Talent is hard work alright, but train to deflect judgmental disdain

Jonah Lehrer talks about Talent

Woody Allen nails it as he says “80% of success is showing up”… It clearly sums up why Talent is not genetic… One certainly can’t bet on a Test Cricket gene or a Twenty-Twenty gene…It’s all about skill developed by intense, deliberate practice. Going by pure statistics, I guess one can safely say Talent = Hard Work. Period.

The basic trait that is required for hard work is often presumed as grit. But I would take a step back and think what leads you to be gritty. You look at a faculty and feel the excitement. You sense blood surging up your veins and your heart beating faster and beads of sweat bubble up on your leather. You want to do it now, not a second later. You make a few frantic phone calls and are not put off by the conditions they put forth. You say Yes, almost without a thought. You dive right in.

In the process, you’re sub-consciously ready to assume the risks that go with it. It could mean ejecting out of your own zones of comfort developed over the years of regular exposure. It may as well expose you to a new set of circumstances and people about whom you have no clue. They may be talking stuff that sounds near Greek to you. You don’t cower, you persist.

Then comes the big question… How long before you hit the right road to success…? It could take months or even years to be on the same page as those others you revered. The interlude could be cruel, your near and dear ones look down upon you as if asking “what made this guy go so very nuts..?”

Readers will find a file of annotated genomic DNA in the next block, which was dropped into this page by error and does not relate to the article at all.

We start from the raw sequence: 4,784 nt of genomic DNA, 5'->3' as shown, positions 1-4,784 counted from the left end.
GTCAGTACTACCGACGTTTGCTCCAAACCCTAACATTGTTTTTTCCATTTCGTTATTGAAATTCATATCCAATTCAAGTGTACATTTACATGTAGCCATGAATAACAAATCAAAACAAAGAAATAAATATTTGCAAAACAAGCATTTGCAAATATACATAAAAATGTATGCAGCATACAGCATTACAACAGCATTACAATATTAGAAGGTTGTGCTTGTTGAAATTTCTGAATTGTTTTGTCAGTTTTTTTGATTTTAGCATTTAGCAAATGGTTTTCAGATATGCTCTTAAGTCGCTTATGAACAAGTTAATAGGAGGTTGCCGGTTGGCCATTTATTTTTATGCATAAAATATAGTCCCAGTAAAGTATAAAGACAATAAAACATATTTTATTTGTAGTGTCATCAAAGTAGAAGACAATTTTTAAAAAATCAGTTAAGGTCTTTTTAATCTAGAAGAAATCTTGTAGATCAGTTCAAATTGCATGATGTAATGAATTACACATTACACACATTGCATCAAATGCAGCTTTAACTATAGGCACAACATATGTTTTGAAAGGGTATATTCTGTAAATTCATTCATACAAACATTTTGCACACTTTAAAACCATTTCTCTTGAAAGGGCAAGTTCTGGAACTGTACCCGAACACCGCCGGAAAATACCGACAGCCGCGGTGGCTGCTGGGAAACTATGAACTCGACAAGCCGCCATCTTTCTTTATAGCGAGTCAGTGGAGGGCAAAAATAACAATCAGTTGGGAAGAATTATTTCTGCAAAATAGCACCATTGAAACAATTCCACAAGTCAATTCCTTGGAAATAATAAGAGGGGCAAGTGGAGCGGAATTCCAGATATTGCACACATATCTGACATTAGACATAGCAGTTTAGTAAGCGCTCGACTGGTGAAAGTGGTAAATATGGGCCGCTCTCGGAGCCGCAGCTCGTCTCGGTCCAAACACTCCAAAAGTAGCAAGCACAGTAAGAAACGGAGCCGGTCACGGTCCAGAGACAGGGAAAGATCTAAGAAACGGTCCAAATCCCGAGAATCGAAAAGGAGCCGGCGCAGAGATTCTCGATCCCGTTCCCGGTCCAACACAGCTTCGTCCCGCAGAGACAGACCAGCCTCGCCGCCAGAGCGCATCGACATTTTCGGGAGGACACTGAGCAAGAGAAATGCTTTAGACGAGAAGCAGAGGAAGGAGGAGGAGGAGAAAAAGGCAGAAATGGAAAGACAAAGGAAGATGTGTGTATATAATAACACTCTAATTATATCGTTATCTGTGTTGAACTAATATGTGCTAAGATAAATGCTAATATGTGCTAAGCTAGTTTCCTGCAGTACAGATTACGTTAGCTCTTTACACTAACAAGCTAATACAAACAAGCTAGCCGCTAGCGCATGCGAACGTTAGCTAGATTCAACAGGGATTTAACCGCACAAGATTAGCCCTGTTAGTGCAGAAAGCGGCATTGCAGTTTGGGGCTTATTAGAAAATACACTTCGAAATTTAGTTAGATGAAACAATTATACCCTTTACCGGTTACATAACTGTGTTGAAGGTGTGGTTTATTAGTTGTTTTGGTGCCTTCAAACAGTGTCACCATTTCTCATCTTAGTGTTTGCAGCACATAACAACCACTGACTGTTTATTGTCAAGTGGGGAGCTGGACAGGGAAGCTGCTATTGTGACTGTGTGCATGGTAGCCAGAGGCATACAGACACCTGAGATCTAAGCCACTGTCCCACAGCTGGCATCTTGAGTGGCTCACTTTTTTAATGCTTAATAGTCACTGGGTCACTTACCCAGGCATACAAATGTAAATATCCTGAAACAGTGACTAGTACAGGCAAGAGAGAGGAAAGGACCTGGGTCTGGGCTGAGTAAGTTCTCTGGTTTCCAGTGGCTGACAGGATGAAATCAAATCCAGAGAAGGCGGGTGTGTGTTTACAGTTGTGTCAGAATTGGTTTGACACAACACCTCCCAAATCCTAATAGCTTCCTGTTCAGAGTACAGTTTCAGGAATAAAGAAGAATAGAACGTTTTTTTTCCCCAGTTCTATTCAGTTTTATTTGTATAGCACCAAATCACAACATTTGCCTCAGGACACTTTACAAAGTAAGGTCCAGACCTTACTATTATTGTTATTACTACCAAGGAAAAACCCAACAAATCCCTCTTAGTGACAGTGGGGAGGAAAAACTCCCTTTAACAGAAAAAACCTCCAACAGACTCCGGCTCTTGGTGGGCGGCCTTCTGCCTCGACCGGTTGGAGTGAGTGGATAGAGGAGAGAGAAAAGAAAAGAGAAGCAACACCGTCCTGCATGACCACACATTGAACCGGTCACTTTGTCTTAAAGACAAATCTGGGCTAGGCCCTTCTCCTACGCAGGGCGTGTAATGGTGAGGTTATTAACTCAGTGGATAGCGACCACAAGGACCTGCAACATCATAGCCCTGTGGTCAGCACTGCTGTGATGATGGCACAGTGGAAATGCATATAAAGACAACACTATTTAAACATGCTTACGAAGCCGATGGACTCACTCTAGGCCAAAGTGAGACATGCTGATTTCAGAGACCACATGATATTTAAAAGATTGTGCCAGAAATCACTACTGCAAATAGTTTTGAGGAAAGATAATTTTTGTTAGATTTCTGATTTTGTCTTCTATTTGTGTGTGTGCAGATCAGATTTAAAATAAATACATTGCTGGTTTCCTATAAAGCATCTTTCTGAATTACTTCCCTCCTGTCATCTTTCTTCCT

That is one harrowing question you may find difficult to deal with because it is never asked. It is implied in their deignful stares and demeaning walk aways or even not so subtle whispers. Suddenly lights around you get turned off and you realize you are dithering in darkness of ignobility and contempt. You are looked at like a loser and it hits you hard even before you know you failed. Surviving this ignominy is so hard unless you have a balanced mind. The ethos to accept failure as well as success on an even keel may have been your asset, but you may not be so ready to accept early judgmental admonitions from all around, express or implied. This is one sphere where practice has to focus on, not just the attribute that you go after to master.
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